Sunday, July 21, 2013

Fairy Tales in the Russian Ballet

Interwoven through the history of Russian Ballet are ballets based on fairy tales and folklore. Early on, Russian folk tales provided the source for plots because it provided a sense of national pride for the audience. Ballets were based on fairy tales that are little known today, such as The Little Hump-Backed Horse, a well-known fairy tale (at the time) by Yershov, premiered in 1864, or The Goldfish, inspired by Pushkin's fairy tale. The former was a success and the latter not, although both tales were altered very much from their original sources (sound familiar?). In ballets, plot is only a part of the formula that makes it successful or not-much is also dependant on the music, the choreography, and the quality of dancers themselves. However, understanding the plot and its source was nonetheless important. The 1867 ballet The Fern's success was credited not to  Sokolov's talents in choreography, which were not outstanding, but the fact that he had a "better understanding of Russian folklore."

Scene from The Goldfish, 1905

In 1877 we come to the ballets which are well-known and loved still by Tchaikovsky, starting with Swan Lake. The element of a swan maiden is a popular theme in many Russian fairy tales, and the creators of the ballet adapted the specific plot to suit their purposes. It is Tchaikovsky's music that is recognized as the most successful element in this production. His "portrayal of the inner spiritual state of the heroes through music was an important discovery destined to turn over a new leaf in the history of ballet music and upset customary ballet cliches."

Later, in 1888, Tchaikovsky was invited to write music for another ballet based on a fairy tale-this time using Perrault's Sleeping Beauty as the source. Ironically, the choreographer, Marius Petipa, didn't like using magical elements and fairy tales in his ballets, as he thought they weren't serious enough. However, he was ordered by the Directorate of the Imperial Theaters to use Sleeping Beauty and he transformed it to become something he wanted to work on.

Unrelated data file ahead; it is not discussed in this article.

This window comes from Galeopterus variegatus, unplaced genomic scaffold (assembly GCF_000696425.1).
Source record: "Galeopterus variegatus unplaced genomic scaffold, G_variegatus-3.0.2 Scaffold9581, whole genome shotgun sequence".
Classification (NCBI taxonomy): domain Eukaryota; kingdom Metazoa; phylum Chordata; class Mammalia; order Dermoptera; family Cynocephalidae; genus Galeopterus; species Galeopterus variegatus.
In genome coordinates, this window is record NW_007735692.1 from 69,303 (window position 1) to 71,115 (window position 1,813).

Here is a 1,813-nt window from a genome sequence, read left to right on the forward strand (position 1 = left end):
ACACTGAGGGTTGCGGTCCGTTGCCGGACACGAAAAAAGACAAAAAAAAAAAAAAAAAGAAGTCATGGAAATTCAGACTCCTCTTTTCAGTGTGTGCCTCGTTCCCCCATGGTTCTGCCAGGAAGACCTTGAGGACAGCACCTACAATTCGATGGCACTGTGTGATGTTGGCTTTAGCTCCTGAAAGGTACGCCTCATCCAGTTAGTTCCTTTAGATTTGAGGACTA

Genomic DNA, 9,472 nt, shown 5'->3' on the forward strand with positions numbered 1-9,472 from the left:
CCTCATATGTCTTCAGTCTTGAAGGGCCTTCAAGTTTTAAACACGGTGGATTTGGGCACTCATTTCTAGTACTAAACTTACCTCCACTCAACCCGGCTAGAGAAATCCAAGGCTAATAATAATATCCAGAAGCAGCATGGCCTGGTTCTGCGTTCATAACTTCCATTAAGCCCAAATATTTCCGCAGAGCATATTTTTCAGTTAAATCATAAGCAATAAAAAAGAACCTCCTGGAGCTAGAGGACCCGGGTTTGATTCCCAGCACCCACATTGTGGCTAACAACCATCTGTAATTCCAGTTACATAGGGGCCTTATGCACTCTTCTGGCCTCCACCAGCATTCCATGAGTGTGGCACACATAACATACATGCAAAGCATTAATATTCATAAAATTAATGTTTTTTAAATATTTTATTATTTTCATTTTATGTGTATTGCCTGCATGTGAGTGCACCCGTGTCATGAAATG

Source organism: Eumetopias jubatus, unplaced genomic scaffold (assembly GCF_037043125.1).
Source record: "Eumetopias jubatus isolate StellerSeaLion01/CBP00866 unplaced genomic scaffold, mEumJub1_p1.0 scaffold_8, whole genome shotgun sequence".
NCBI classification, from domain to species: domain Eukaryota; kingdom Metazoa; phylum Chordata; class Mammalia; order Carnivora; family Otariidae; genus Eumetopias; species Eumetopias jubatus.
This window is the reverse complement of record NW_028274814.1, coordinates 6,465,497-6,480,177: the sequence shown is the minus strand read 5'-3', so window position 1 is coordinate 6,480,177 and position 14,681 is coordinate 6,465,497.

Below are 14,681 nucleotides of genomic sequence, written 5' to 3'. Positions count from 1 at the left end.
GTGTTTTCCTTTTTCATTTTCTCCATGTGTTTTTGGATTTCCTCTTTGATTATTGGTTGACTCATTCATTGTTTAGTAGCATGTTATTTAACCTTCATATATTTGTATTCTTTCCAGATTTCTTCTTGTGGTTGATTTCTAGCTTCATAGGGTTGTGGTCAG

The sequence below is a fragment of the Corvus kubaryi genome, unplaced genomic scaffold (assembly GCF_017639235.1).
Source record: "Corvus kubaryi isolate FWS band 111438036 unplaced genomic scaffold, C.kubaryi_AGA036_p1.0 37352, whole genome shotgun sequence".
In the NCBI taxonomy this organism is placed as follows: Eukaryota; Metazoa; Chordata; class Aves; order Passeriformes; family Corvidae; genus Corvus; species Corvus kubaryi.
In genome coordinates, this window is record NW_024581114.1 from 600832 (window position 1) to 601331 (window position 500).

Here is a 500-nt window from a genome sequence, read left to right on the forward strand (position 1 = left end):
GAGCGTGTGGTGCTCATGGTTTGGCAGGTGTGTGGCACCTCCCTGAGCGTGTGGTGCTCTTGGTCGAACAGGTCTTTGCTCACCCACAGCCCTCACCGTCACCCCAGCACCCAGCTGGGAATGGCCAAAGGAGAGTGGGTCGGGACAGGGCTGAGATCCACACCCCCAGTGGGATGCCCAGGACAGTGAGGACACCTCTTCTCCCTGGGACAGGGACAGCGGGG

Maria Petipa as The Lilac Fairy in Sleeping Beauty

Again, critics hail Tchaikovsky's music as transforming the history of ballet. Academician Boris Asafiev claimed that Sleeping Beauty was "a new form of musical-choreographic action." Asafiev claims that through the progression of the music, you can even trace the princess' maturing and growing up. As a musician I wish Roslavleva went into more detail on this one...

In 1892 production started on The Nutcracker*, with a detailed program provided by Petipa, but due to illness, the project was taken over by Lev Ivanov. Tchaikovsky's music suggested "much broader vistas and a greater range of human feelings." Ivanov used the music as his primary inspiration, portraying, in Asafiev's words, "the ripening soul of a little girl, at first playing with dolls, and then arriving at the dawn of love through dreams of a brave and manly hero-in other words the process of the 'education of sentiments'".

Scene from The Nutcracker, Mariinsky Theatre, 1892

It seems that the combination of fairy tales and music created a new direction for ballets. No longer just pretty entertainment, ballet could be a deeper exploration of humanity. Fairy tale scholars would later see the tales as exploring the human subconscious, revealing universal stages of human development. Afasiev's descriptions of the music indicate that this process was already beginning in Russian ballet.

Also unrelated to fairy tales, but I find it fascinating to see how far ballet technique has come in the past couple hundred years. Even in the late nineteenth century, double pirouettes en pointe were considered a great rarity, whereas they're now considered standard for any ballet student. That partly has to do with the development of specialized pointe shoes, but ballet is so different now than it was then.

*No, the Nutcracker is not technically a fairy tale, but I really really like it
**All information taken from Natalia Roslavleva's book, Era of the Russian Ballet: 1770-1965

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